College Planning

Understanding Your Financial Aid Options for College

This article explains three types of financial aid that can help students plan for college: scholarships, federal loans, and private loans. It notes their differences and how to apply for each.

Financial Aid Explained

As the cost of a college education in the United States continues to rise, most students find they must stretch to make ends meet. Fortunately, there are a number of ways to get financial aid while in school. The National Center for Education Statistics estimates that roughly 86 percent of students received some sort of financial aid in 2014-2015. Most of this aid comes from one of three different categories.

College Grants and Scholarships

Scholarships and grants should be the first place to look for financial aid because you don't need to pay this financial aid back. Grants and scholarships are similar: they both give out money to help students pay for their education. Scholarships generally reward an achievement like good grades, while grants tend to be for financial need.

One of the largest grants in the country is the Pell Grant, which comes from the federal government. While amounts can change yearly, the Pell Grant offers up to $5,920 for the 2017-2018 school year, for students from low-income families.1 State and local governments give out grant money to students as well. You can check with your school's financial aid office to see if they offer any grants or scholarships. Are you a member of any groups like a church, charity or other major organization? These groups also often provide money to help members pay for school.

Federal Loans

If you still need money after grants and scholarships, you could also pay for college with federal student loans. When you take out a student loan, you or your child will eventually need to pay the money back with interest. One way to borrow money is by taking out government student loans.

To apply for a federal loan, you need to complete the Free Application for Federal Student Aid form, also known as the FAFSA. On this form, you'll need to list your expenses and other sources of money to pay for college so the government can estimate how much aid you'll need. There are three main types of federal loans: Stafford Loans, Perkins Loans and Parent PLUS Loans.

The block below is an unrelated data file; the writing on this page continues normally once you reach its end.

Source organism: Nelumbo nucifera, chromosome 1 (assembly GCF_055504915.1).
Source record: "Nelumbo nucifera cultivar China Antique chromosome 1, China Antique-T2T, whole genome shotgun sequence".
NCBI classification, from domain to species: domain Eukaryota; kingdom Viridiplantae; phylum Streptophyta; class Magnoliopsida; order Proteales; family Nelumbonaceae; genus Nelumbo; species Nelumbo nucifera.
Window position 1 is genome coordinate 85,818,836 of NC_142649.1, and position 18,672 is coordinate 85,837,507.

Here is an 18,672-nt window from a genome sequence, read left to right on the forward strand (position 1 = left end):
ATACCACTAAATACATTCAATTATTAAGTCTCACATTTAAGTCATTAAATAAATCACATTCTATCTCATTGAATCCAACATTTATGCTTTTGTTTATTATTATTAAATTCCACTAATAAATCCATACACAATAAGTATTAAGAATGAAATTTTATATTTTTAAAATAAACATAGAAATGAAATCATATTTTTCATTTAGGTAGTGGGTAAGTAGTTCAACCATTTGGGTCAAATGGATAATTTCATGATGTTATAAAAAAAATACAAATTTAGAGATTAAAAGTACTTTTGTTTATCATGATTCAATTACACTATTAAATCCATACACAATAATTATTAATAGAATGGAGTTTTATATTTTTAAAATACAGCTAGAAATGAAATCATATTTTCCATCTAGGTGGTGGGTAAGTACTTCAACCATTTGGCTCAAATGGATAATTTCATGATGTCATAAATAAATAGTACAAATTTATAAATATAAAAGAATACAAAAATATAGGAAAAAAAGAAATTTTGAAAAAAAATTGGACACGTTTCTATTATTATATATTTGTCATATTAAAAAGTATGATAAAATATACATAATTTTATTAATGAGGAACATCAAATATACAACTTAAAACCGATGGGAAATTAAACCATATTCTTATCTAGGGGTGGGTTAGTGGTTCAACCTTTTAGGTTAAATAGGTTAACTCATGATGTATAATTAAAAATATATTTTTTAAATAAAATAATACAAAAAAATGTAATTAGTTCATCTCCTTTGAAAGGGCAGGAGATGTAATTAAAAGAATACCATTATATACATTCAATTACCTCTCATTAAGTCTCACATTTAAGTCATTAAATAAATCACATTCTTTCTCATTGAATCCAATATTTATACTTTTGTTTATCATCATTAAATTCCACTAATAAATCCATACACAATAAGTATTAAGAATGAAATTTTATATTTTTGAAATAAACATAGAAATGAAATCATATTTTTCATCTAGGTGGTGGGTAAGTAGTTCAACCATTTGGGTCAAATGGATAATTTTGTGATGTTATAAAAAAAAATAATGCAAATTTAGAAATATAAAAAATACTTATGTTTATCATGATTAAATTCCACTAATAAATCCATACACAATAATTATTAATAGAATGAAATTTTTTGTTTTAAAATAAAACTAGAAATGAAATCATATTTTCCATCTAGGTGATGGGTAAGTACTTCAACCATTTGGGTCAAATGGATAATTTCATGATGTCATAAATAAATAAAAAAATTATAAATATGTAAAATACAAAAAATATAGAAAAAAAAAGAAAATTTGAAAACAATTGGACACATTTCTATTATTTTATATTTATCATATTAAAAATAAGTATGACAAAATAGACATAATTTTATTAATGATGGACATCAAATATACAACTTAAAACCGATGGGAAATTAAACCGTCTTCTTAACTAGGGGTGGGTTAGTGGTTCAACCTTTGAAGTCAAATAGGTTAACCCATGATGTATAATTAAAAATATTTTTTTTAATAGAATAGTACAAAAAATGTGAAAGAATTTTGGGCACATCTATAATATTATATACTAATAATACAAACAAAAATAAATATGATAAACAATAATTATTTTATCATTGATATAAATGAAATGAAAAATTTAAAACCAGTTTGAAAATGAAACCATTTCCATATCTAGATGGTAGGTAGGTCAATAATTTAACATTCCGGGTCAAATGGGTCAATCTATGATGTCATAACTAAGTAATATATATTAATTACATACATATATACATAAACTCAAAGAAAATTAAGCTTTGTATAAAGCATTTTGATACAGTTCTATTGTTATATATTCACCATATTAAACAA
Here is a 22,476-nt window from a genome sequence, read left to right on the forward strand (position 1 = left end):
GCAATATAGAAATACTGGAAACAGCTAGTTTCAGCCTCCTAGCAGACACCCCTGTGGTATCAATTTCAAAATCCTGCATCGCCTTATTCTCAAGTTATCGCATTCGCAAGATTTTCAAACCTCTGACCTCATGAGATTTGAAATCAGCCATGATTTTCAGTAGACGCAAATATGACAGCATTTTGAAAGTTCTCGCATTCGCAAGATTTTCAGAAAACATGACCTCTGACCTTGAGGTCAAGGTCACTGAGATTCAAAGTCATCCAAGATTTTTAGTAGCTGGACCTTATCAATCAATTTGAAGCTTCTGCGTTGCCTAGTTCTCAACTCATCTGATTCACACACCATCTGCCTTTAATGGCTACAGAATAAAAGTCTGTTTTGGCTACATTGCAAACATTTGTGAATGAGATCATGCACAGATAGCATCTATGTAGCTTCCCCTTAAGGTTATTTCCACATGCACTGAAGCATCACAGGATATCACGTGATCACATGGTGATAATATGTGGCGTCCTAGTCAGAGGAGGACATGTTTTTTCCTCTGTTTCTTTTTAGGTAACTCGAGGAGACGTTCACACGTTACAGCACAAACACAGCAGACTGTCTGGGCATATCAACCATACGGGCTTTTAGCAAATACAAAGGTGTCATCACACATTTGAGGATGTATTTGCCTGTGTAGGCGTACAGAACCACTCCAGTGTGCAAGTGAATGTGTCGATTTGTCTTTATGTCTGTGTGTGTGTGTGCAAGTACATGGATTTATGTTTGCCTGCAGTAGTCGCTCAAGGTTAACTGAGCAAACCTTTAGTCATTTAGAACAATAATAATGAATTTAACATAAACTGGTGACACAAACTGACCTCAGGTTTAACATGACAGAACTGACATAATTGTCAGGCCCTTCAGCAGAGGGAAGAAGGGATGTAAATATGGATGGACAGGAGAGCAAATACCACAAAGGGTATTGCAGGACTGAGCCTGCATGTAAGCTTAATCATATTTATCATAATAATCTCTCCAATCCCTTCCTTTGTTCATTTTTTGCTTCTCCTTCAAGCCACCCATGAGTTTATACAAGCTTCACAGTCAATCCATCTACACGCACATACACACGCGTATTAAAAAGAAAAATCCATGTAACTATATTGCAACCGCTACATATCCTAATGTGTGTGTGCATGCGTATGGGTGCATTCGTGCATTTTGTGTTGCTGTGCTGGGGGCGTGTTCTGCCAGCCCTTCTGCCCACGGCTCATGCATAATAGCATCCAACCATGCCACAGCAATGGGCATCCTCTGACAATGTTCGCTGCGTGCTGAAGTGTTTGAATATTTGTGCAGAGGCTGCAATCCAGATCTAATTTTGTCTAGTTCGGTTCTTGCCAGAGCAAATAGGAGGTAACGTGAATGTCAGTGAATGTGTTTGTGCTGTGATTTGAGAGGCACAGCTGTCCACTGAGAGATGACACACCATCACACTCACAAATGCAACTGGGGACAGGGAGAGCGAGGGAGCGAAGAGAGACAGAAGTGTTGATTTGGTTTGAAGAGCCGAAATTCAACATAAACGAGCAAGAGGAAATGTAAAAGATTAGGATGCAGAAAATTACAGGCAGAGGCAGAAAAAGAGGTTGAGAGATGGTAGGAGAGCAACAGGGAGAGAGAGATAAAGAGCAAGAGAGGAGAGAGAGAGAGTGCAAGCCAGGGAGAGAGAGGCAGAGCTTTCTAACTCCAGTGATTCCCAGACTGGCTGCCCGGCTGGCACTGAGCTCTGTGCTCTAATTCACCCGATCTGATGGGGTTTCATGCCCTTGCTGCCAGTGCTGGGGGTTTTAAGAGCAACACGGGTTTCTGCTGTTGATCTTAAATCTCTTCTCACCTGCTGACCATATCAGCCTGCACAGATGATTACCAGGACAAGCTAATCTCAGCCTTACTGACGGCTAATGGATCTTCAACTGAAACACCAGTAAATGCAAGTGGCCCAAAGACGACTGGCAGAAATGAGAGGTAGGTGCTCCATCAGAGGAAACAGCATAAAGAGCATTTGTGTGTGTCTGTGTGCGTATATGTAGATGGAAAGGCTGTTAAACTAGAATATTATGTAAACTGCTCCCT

Stafford and Perkins Loans are made directly to the student while Parent PLUS loans are made to both the student and his or her parents. After applying, a determination will be made specifying how much can be borrowed through each program.

Private Loans

One other way to get money for college is through private student loans. These are loans for college from a bank that don't involve government programs or your school. Private lenders usually charge a higher interest rate than federal programs. Private lenders also have stricter lending standards so a student might have trouble qualifying for a private loan without a strong credit score. Most students will need someone with an established credit history to co-sign their private loan, usually their parents.

The one advantage of private loans is that they have fewer restrictions on how you can use the money. While federal loans might only give out enough to cover clear school-related expenses like tuition, private loans don't have these same requirements. It might be easier to get money for expenses like room and board or a study abroad program through a private lender.

1. https://studentaid.ed.gov/sa/types/grants-scholarships/pell

 

Was this article helpful?
2
4

All Learning Center articles are general summaries that can be used when considering your financial future at various life stages. The information presented is for educational purposes and is meant to supplement other information specific to your situation. It is not intended as investment advice and does not necessarily represent the opinion of Protective Life or its subsidiaries.

Learning Center articles may describe services and financial products not offered by Protective Life or its subsidiaries. Descriptions of financial products contained in Learning Center articles are not intended to represent those offered by Protective Life or its subsidiaries.

Neither Protective Life nor its representatives offer legal or tax advice. We encourage you to consult with your financial adviser and legal or tax adviser regarding your individual situations before making investment, social security, retirement planning, and tax-related decisions. For information about Protective Life and its products and services, visit www.protective.com.

Companies and organizations linked from Learning Center articles have no affiliation with Protective Life or its subsidiaries.

WEB.643307.06.17